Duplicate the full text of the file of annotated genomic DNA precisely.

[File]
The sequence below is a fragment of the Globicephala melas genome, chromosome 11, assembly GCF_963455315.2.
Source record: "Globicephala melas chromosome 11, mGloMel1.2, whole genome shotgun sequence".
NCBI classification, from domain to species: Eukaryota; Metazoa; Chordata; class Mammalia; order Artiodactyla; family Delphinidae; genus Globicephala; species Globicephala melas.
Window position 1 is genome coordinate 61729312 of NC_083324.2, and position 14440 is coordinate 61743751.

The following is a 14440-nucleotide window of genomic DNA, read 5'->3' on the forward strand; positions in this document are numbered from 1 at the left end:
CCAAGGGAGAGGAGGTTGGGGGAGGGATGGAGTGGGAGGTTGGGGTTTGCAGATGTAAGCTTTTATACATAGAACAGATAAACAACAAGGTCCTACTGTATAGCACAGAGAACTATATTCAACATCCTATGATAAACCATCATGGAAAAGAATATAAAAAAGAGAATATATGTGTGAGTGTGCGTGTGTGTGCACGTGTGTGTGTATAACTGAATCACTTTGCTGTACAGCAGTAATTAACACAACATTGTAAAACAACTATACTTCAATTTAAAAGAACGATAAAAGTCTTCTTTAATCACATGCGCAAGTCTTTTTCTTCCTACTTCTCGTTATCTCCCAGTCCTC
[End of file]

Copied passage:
The sequence below is a fragment of the Globicephala melas genome, chromosome 11, assembly GCF_963455315.2.
Source record: "Globicephala melas chromosome 11, mGloMel1.2, whole genome shotgun sequence".
NCBI classification, from domain to species: Eukaryota; Metazoa; Chordata; class Mammalia; order Artiodactyla; family Delphinidae; genus Globicephala; species Globicephala melas.
Window position 1 is genome coordinate 61729312 of NC_083324.2, and position 14440 is coordinate 61743751.

The following is a 14440-nucleotide window of genomic DNA, read 5'->3' on the forward strand; positions in this document are numbered from 1 at the left end:
CCAAGGGAGAGGAGGTTGGGGGAGGGATGGAGTGGGAGGTTGGGGTTTGCAGATGTAAGCTTTTATACATAGAACAGATAAACAACAAGGTCCTACTGTATAGCACAGAGAACTATATTCAACATCCTATGATAAACCATCATGGAAAAGAATATAAAAAAGAGAATATATGTGTGAGTGTGCGTGTGTGTGCACGTGTGTGTGTATAACTGAATCACTTTGCTGTACAGCAGTAATTAACACAACATTGTAAAACAACTATACTTCAATTTAAAAGAACGATAAAAGTCTTCTTTAATCACATGCGCAAGTCTTTTTCTTCCTACTTCTCGTTATCTCCCAGTCCTC